Back in 2012, a book called “Vampire Syndrome” made the rounds of New York publishing houses. I decided to look back on one of the publisher’s rejections and analyze it from my present perspective, two years later.
Based on the paranormal titles released by that publisher in 2013 and 2014, I can now see there is no way in hell that “Vampire Syndrome” would have ever had a chance to be published by this company. Most amusing and ironic in retrospect how someone claimed this company wanted “ground-breaking” new paranormal titles. Virtually all the paranormal titles they’ve released in the last couple of years rival Harlequin for hewing closely to “company formula.” A litany of titles I would not be interested in even reading, for free. Much less writing in that “style.”
“Sour Grapes?” Hardly. I let out a big sigh of relief that I’m not signed to this company, with people assuming my work was similar to those titles.
The words an agent told me back in 2012 have more relevance to me now. The agent advised me to read and analyze the books the New York houses were releasing in my category. This was not a reference to the quality of the manuscript, as I thought back then. Indeed, this company’s rejection letter praised the quality of my writing. What the agent really meant was to read the company’s released titles and check how closely your submission adhered to the formulas of the company you were submitting to.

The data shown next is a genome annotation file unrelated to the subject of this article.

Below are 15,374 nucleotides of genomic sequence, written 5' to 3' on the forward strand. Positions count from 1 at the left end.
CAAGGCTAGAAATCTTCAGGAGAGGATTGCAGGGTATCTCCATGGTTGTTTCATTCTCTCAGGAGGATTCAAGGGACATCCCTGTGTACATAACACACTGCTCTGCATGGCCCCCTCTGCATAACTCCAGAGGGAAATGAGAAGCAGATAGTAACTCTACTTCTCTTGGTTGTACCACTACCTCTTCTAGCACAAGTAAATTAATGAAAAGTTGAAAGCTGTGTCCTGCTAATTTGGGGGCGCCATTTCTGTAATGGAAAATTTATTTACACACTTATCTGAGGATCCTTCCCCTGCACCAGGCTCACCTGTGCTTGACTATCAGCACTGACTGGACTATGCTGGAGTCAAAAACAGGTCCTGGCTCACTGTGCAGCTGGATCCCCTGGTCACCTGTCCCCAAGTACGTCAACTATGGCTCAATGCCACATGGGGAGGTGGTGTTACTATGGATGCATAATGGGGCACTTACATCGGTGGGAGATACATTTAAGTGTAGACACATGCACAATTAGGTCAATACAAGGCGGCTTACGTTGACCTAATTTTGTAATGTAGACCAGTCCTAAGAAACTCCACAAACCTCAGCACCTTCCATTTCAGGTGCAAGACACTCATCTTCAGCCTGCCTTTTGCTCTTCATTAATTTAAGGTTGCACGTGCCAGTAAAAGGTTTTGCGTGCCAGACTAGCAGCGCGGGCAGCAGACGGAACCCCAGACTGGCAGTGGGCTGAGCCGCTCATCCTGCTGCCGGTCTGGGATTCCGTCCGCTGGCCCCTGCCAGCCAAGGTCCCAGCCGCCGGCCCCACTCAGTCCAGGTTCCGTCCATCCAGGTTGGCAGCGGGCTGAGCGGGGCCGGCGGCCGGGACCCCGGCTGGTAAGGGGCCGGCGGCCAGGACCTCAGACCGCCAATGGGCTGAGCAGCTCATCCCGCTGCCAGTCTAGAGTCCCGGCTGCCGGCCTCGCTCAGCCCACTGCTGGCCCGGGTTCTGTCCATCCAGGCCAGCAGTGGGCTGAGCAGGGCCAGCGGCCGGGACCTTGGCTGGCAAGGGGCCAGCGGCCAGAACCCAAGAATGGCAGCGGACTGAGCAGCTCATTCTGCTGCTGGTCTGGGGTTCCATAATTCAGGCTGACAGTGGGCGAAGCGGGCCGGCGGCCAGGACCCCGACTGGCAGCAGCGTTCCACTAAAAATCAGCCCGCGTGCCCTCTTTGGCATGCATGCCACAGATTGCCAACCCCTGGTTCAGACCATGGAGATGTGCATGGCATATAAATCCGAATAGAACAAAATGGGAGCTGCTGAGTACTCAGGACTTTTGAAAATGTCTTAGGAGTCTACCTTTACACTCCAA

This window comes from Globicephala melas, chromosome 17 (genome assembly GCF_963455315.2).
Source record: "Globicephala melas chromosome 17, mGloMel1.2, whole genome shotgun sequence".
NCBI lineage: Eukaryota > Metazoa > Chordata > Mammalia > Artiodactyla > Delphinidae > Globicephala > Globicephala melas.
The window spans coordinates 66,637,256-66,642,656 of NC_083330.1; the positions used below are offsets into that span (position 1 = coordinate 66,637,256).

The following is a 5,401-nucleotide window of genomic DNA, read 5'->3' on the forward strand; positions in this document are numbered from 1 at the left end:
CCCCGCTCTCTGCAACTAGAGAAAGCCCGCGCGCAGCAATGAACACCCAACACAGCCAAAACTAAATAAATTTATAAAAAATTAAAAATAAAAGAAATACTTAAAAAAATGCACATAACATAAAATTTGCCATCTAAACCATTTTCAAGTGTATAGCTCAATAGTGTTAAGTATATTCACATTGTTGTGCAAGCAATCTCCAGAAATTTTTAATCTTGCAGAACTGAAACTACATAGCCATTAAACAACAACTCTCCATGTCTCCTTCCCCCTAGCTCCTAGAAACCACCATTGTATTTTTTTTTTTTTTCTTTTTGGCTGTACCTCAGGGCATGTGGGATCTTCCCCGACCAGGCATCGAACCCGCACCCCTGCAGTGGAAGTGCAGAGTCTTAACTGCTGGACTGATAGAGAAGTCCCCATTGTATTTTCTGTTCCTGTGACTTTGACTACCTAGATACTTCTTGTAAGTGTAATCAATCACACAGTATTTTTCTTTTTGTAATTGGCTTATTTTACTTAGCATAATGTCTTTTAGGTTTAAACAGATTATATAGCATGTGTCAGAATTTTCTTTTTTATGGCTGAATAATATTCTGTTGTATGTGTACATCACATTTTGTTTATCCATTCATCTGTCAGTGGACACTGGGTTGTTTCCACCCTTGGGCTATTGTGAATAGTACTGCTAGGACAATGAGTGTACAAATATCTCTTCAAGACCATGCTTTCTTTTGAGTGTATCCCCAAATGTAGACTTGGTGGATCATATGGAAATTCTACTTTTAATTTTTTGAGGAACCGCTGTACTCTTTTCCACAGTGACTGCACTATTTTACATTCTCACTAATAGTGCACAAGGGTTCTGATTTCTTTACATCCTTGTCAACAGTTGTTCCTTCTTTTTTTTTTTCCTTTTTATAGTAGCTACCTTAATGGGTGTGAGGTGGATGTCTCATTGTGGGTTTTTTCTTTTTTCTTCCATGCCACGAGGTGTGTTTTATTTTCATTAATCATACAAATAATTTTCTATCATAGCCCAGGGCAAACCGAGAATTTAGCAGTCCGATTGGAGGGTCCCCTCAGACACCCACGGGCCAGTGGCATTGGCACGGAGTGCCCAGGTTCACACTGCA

Dare I say, “if I knew then what I know now”, I wouldn’t have even bothered to shop “Vampire Syndrome” around New York in the first place?
Once I cast off any half-formed aspirations of
butchering re-working “Vampire Syndrome” to better fit in with the NY formulae, I was then free to develop my saga as I wished. Book Two, “Vampire Conspiracy”, is completed and will be released early next year. I’m currently writing Book Three, “Vampire Invasion.” Both have a few “formula-shattering” moments that might have had N.Y. editors swallowing rolls of Rolaids or slamming their foreheads on their desks, but I don’t have to worry about such things now. When you’re outside the “formula” box, you really can break new ground, not just claim to do so.